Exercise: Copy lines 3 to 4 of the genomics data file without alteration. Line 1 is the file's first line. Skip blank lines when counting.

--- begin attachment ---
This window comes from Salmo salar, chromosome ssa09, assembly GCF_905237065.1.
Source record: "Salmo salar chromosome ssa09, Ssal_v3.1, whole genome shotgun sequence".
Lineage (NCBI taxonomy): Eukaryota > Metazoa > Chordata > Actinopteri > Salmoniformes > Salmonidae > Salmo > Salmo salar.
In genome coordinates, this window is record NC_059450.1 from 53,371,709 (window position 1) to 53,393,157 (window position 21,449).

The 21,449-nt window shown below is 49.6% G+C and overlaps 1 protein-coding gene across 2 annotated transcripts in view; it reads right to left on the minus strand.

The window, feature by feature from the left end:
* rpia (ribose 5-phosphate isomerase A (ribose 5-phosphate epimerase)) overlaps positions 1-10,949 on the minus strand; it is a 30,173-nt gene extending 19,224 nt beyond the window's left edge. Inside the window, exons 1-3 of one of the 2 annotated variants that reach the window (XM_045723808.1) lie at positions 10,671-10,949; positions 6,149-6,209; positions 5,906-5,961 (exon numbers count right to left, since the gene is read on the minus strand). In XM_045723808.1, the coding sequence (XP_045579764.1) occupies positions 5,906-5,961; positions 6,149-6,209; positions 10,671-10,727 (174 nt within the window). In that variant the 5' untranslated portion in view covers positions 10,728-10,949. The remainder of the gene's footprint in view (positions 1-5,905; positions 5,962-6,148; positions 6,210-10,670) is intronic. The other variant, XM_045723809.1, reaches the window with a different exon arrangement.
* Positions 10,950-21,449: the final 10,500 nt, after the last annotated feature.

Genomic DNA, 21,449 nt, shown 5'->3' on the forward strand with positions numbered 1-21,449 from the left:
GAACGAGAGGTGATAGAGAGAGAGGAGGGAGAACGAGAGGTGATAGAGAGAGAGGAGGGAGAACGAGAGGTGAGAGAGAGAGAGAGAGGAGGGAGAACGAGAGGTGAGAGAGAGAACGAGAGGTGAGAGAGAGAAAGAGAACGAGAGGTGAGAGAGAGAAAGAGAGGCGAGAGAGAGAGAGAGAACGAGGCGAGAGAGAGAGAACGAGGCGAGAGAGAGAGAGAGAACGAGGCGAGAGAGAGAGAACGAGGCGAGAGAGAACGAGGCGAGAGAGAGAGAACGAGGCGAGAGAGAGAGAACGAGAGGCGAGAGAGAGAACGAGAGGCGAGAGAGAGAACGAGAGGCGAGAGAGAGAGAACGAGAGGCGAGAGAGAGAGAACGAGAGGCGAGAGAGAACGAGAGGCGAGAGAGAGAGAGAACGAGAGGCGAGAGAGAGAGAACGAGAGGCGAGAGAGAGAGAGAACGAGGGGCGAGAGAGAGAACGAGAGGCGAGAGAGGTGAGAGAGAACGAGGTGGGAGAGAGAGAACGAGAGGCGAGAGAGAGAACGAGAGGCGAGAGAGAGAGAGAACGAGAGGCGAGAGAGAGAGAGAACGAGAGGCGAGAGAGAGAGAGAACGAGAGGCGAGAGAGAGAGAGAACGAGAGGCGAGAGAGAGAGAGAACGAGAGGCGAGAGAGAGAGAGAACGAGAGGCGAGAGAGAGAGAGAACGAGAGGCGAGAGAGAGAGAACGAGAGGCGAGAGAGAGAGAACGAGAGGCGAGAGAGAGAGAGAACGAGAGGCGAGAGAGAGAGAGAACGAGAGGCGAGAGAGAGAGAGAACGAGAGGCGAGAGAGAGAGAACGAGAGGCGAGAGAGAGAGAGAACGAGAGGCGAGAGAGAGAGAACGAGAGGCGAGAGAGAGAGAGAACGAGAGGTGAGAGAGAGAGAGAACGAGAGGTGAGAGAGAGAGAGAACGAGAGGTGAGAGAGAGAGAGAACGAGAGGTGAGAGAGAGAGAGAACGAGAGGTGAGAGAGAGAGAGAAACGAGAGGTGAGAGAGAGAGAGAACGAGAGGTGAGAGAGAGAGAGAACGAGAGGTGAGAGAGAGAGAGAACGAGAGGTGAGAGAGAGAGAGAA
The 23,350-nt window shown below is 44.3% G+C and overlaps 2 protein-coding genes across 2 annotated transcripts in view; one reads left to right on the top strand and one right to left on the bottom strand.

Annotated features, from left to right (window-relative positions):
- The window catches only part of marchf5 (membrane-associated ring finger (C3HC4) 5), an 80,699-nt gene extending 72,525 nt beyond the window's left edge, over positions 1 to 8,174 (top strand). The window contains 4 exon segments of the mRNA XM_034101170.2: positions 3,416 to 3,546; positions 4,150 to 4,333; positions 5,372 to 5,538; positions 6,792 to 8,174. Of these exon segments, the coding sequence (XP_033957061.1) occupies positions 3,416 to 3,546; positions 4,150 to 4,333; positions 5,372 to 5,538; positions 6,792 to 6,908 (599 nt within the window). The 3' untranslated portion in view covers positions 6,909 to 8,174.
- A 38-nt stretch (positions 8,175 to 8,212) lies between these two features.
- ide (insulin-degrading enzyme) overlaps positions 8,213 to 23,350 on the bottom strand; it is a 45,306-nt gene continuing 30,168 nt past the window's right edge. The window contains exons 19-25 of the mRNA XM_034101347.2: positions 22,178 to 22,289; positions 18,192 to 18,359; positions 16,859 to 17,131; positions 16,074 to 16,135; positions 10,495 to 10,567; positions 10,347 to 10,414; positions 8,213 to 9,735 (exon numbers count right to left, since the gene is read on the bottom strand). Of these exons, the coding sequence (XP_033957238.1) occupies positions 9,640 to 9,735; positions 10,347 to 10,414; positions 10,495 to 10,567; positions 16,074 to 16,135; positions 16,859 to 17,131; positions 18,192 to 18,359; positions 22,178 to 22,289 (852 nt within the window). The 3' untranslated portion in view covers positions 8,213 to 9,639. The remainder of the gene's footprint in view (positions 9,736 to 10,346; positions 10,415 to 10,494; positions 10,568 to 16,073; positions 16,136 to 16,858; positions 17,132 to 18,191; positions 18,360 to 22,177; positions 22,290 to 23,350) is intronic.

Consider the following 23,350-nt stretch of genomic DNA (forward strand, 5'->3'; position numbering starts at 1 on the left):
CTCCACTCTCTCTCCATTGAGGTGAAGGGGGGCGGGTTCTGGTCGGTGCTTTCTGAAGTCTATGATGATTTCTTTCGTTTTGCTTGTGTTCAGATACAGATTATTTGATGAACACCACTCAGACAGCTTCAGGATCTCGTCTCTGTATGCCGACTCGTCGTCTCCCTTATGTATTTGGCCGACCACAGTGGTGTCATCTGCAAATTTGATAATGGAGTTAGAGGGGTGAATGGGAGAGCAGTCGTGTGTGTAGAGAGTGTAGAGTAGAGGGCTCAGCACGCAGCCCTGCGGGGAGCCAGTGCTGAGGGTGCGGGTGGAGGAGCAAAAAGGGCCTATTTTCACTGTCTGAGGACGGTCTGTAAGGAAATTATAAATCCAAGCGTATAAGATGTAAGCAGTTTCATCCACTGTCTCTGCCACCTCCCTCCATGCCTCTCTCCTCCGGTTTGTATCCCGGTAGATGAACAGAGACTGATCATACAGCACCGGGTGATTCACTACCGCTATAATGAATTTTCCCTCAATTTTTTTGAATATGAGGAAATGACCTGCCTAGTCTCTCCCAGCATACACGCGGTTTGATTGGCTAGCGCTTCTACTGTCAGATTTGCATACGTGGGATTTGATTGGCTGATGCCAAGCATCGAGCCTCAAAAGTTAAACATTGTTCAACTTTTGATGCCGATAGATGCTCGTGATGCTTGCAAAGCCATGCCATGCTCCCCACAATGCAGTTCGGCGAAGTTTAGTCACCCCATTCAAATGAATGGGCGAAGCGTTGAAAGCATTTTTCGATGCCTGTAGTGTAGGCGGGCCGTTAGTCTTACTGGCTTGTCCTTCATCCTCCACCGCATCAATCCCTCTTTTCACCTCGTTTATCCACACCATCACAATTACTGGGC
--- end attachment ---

Lineage (NCBI taxonomy): Eukaryota > Metazoa > Chordata > Actinopteri > Salmoniformes > Salmonidae > Salmo > Salmo salar.
In genome coordinates, this window is record NC_059450.1 from 53,371,709 (window position 1) to 53,393,157 (window position 21,449).